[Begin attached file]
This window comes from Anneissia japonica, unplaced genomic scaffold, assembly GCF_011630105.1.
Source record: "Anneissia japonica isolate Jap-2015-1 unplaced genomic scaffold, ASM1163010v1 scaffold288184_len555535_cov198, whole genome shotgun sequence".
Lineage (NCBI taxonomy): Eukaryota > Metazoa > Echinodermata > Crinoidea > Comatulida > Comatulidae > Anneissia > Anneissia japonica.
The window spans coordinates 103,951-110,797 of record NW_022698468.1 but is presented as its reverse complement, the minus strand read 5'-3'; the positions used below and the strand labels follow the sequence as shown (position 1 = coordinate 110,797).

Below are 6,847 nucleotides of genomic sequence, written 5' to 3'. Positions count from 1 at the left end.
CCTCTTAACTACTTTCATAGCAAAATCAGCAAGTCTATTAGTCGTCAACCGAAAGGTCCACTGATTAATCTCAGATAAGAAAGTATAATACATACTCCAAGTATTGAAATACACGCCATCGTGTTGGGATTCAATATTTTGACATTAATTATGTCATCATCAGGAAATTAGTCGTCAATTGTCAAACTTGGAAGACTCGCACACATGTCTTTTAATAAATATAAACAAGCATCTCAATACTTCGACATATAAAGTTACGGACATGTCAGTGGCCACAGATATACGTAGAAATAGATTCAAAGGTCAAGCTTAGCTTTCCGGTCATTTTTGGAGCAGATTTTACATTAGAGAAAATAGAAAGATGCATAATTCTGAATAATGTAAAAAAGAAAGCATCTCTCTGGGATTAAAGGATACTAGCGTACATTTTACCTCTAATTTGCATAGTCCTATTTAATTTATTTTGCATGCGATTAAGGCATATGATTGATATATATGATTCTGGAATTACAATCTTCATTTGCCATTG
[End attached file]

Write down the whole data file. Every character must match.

This window comes from Anneissia japonica, unplaced genomic scaffold, assembly GCF_011630105.1.
Source record: "Anneissia japonica isolate Jap-2015-1 unplaced genomic scaffold, ASM1163010v1 scaffold288184_len555535_cov198, whole genome shotgun sequence".
Lineage (NCBI taxonomy): Eukaryota > Metazoa > Echinodermata > Crinoidea > Comatulida > Comatulidae > Anneissia > Anneissia japonica.
The window spans coordinates 103,951-110,797 of record NW_022698468.1 but is presented as its reverse complement, the minus strand read 5'-3'; the positions used below and the strand labels follow the sequence as shown (position 1 = coordinate 110,797).

Below are 6,847 nucleotides of genomic sequence, written 5' to 3'. Positions count from 1 at the left end.
CCTCTTAACTACTTTCATAGCAAAATCAGCAAGTCTATTAGTCGTCAACCGAAAGGTCCACTGATTAATCTCAGATAAGAAAGTATAATACATACTCCAAGTATTGAAATACACGCCATCGTGTTGGGATTCAATATTTTGACATTAATTATGTCATCATCAGGAAATTAGTCGTCAATTGTCAAACTTGGAAGACTCGCACACATGTCTTTTAATAAATATAAACAAGCATCTCAATACTTCGACATATAAAGTTACGGACATGTCAGTGGCCACAGATATACGTAGAAATAGATTCAAAGGTCAAGCTTAGCTTTCCGGTCATTTTTGGAGCAGATTTTACATTAGAGAAAATAGAAAGATGCATAATTCTGAATAATGTAAAAAAGAAAGCATCTCTCTGGGATTAAAGGATACTAGCGTACATTTTACCTCTAATTTGCATAGTCCTATTTAATTTATTTTGCATGCGATTAAGGCATATGATTGATATATATGATTCTGGAATTACAATCTTCATTTGCCATTG